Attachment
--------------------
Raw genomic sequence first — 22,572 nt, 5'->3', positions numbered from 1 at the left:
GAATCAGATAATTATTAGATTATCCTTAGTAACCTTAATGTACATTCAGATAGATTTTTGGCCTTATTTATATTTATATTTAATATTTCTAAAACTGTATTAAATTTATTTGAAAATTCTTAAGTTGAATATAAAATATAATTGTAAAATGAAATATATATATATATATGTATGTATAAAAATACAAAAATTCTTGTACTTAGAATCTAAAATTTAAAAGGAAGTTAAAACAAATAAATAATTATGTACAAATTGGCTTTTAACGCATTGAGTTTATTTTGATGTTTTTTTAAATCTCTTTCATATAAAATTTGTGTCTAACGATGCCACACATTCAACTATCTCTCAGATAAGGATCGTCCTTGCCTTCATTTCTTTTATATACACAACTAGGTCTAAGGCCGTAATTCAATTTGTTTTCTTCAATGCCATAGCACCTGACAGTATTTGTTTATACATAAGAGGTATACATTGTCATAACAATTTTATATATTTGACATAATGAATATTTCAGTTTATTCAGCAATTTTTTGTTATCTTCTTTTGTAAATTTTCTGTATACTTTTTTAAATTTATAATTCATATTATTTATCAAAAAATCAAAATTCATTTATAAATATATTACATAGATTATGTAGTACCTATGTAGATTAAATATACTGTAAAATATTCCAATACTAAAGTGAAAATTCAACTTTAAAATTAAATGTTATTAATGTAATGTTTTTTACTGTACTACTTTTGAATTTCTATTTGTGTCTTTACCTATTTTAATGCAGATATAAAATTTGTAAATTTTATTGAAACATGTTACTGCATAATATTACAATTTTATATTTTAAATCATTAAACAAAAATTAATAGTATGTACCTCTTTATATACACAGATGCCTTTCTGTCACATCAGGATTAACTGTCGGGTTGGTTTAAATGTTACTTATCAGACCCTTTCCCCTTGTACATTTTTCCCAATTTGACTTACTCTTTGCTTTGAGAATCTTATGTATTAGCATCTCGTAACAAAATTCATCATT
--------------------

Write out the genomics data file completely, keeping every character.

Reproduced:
Raw genomic sequence first — 22,572 nt, 5'->3', positions numbered from 1 at the left:
GAATCAGATAATTATTAGATTATCCTTAGTAACCTTAATGTACATTCAGATAGATTTTTGGCCTTATTTATATTTATATTTAATATTTCTAAAACTGTATTAAATTTATTTGAAAATTCTTAAGTTGAATATAAAATATAATTGTAAAATGAAATATATATATATATATGTATGTATAAAAATACAAAAATTCTTGTACTTAGAATCTAAAATTTAAAAGGAAGTTAAAACAAATAAATAATTATGTACAAATTGGCTTTTAACGCATTGAGTTTATTTTGATGTTTTTTTAAATCTCTTTCATATAAAATTTGTGTCTAACGATGCCACACATTCAACTATCTCTCAGATAAGGATCGTCCTTGCCTTCATTTCTTTTATATACACAACTAGGTCTAAGGCCGTAATTCAATTTGTTTTCTTCAATGCCATAGCACCTGACAGTATTTGTTTATACATAAGAGGTATACATTGTCATAACAATTTTATATATTTGACATAATGAATATTTCAGTTTATTCAGCAATTTTTTGTTATCTTCTTTTGTAAATTTTCTGTATACTTTTTTAAATTTATAATTCATATTATTTATCAAAAAATCAAAATTCATTTATAAATATATTACATAGATTATGTAGTACCTATGTAGATTAAATATACTGTAAAATATTCCAATACTAAAGTGAAAATTCAACTTTAAAATTAAATGTTATTAATGTAATGTTTTTTACTGTACTACTTTTGAATTTCTATTTGTGTCTTTACCTATTTTAATGCAGATATAAAATTTGTAAATTTTATTGAAACATGTTACTGCATAATATTACAATTTTATATTTTAAATCATTAAACAAAAATTAATAGTATGTACCTCTTTATATACACAGATGCCTTTCTGTCACATCAGGATTAACTGTCGGGTTGGTTTAAATGTTACTTATCAGACCCTTTCCCCTTGTACATTTTTCCCAATTTGACTTACTCTTTGCTTTGAGAATCTTATGTATTAGCATCTCGTAACAAAATTCATCATT